Sun-tinged chill projects two shadows upon the asphalt road: One steadying the left elbow of the other, using a cane; save for its rhythmic tap, hush impregnates the afternoon. It feels like Advent, dormant and still waiting.

Varied brown remains of dried pin oaks and sycamores, empty pods from mimosa trees, and pine needles pattern each step with beauty. Blackened is the row of cone flowers, nearby, their heads raised in expectation; the same for the cluster of sedum, having lost their autumn lavenders.

In a neighbor’s yard, berries redden on Christmas holly shrubs. Aproning the base of their solitary ginkgo tree are buttery fan-shaped leaves. And next door, the naked limbs of a giant maple reveal two squirrel nests.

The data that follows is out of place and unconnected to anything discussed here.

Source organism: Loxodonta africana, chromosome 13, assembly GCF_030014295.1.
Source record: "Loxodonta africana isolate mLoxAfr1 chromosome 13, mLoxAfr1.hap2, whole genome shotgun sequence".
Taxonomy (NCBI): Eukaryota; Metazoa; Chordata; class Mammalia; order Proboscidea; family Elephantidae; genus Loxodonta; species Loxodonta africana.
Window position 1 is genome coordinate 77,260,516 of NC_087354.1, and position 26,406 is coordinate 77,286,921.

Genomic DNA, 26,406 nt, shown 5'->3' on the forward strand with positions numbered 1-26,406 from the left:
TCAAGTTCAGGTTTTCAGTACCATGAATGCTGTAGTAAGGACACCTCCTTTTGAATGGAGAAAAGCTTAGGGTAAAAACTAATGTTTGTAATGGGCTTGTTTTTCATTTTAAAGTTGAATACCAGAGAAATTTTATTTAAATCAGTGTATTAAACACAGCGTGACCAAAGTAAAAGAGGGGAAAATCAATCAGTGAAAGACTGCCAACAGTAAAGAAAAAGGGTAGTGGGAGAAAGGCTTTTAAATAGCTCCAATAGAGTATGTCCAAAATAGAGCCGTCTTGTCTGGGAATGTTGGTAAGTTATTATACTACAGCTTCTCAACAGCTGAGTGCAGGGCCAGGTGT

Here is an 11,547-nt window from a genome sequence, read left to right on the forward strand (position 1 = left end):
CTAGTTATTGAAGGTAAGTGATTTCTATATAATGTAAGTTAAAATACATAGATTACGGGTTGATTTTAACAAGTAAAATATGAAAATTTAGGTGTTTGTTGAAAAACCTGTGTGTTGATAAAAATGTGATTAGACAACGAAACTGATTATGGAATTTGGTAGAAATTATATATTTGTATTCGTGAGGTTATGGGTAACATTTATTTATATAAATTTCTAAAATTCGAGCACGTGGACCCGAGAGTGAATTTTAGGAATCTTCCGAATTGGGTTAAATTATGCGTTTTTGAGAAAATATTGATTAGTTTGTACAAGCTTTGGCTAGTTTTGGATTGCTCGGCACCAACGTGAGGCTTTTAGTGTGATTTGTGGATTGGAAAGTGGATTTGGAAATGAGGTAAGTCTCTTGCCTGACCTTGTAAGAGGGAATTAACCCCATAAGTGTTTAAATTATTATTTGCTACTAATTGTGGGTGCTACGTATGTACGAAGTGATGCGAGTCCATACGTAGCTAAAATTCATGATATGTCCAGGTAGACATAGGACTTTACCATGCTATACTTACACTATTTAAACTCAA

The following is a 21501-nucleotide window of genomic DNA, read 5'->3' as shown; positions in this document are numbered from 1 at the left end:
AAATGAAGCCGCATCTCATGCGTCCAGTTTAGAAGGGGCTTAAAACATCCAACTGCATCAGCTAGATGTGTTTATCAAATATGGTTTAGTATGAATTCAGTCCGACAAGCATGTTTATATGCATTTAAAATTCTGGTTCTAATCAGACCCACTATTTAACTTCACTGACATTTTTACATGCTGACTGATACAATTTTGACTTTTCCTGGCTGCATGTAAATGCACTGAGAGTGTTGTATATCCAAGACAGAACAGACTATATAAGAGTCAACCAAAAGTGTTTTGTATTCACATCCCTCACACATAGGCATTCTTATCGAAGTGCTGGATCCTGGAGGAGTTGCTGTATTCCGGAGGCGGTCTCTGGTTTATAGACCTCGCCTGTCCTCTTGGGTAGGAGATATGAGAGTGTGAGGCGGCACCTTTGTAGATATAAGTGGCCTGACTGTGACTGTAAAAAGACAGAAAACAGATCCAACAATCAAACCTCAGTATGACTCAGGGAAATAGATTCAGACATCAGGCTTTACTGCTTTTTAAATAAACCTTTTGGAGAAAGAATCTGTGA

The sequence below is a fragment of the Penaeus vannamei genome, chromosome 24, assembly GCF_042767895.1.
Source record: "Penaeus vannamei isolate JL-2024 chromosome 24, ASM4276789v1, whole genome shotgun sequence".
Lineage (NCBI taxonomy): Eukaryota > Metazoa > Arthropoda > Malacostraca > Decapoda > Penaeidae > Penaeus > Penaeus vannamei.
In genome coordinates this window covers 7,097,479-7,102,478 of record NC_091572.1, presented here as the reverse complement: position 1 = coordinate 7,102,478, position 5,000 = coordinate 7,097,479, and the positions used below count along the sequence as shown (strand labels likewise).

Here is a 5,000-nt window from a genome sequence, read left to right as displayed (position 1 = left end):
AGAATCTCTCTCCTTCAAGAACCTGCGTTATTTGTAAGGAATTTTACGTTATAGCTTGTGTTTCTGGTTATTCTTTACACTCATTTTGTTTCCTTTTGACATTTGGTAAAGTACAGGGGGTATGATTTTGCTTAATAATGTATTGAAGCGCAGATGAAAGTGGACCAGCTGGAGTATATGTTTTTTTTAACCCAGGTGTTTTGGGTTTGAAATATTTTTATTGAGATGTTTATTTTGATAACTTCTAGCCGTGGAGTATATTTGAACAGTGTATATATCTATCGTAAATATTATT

Only the Missouri Honeysuckle entwined in the chain-linked fence still holds some of its watery-green leaves; darker shades lay at the bottom, in varying stages of dismemberment. And nearby, a splattering of multi-colored leaves still droop from the viburnum shrub; its eventual bareness will give way to its former greening in spring.

As if this display is too much, tree sparrows make holiday like aerialists zinging beneath circus tents. Then, a solitary cardinal swoops to a feeder, its action caught in the lens of my companion.

Such impressions quiet the soul for prayer. Gladness follows in its wake.

Would that Advent’s barren beauty could remain longer …